Well-written financial research is full of nuance, contextual analysis, and supporting graphs and figures. But often, it can be boiled down to two conclusions: BUY, or SELL? Often, these one-word conclusions are explicitly stated by the author, giving us a natural target for report classification.
These conclusions, roughly equivalent to “sentiment”, are subtly baked into the writing of the report — the presence of certain words can indicate which way a report swings. We can count how often these words appear in our labelled (buy or sell) research and use that information to predict the conclusions of unlabeled reports.
There are a few use-cases for training this type of classifier. Perhaps we have a large volume of research from various sources but we don’t have time to read them all, and need the aggregated conclusions. Or maybe, in a very rough interpretation of generative adversarial networks, we’re writing financial fake news and need to verify that we’re writing positive or negative reports.
So we’ll walk through the basic creation of a Naïve Bayes classifier using NLTK, Natural Language Toolkit. We train this on 8,000+ reports labelled the equivalent of BUY, SELL, or HOLD. This will be more theoretical than technical, to explain the basic concepts of a NB classifier.
We’ll divide our reports into a training set and testing set. The training set will be used to train the classifier, and the testing set will be used to verify the accuracy of the classifier.
Our first step is to count ALL the words in the training set’s reports. This will allow us to get a list of the 300 most common words (or features) in the reports. Then we go back to each report and check for the presence of each feature in each report. We generate a dictionary for each report, consisting of each of the 300 features, and then a True or a False whether that feature/word is in the report.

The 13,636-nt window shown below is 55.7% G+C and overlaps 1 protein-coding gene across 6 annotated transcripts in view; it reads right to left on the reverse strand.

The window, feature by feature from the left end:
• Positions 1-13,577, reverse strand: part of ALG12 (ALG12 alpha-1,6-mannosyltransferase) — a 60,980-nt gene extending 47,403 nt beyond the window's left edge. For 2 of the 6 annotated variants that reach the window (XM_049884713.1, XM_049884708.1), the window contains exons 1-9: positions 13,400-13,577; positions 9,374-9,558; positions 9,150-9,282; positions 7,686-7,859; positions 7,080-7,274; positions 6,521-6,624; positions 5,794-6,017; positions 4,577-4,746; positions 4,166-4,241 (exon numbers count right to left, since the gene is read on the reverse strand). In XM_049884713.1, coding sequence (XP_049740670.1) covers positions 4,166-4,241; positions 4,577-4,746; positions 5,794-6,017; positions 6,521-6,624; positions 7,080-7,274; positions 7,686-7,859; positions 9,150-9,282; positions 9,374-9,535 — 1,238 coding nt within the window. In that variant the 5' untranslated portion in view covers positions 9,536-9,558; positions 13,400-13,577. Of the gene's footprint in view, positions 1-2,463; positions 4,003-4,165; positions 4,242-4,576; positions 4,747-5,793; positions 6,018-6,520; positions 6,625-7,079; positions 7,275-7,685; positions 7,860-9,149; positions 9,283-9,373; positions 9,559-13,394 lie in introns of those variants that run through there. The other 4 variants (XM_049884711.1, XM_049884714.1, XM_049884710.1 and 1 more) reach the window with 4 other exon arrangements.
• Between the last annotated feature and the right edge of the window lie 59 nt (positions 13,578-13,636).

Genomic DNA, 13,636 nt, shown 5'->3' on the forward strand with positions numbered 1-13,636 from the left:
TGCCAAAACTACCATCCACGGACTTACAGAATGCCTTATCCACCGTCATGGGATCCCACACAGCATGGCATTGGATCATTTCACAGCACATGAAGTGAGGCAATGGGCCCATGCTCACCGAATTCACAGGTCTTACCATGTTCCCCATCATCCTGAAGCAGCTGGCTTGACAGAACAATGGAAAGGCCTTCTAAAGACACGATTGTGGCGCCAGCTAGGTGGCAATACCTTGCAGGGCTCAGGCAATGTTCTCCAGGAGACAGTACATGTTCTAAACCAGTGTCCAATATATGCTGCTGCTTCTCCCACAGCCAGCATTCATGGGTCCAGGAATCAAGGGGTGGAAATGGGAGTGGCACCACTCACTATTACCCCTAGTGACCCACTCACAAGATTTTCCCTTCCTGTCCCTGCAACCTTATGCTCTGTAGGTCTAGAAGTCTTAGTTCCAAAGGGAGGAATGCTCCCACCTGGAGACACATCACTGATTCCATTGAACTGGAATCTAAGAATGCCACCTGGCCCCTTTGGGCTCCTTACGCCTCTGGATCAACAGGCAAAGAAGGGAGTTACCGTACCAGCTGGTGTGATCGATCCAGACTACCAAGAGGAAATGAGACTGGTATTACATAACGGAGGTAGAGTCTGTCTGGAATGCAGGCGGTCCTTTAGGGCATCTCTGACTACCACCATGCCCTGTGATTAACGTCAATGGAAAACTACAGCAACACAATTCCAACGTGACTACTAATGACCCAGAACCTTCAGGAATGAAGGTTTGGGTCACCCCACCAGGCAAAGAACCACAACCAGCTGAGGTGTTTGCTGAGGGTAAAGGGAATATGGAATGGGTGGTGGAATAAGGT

Finally, we pass this dictionary and the report’s sentiment into the classifier. So we would expect a SELL report to have lots of True values for the features “weak”, “decline”, and “pressure”.
The classifier determines which features appear most frequently in reports of each of the three ratings. It will then use that to read unlabeled reports and return the most probable label. After training, we can see how the classifier performed on the testing set. It generates a nice report displaying the accuracy, as well as the most important features. For each feature, it lists out the ratio of appearances in reports in one label compared to another label.
If we’re unsatisfied with the most important features, we can fine-tune the training process by blacklisting certain domain-specific words, or adding specific words to the list of top 300.
With a completed classifier, we can gauge the sentiment of any new or unlabeled report, no matter where it came from!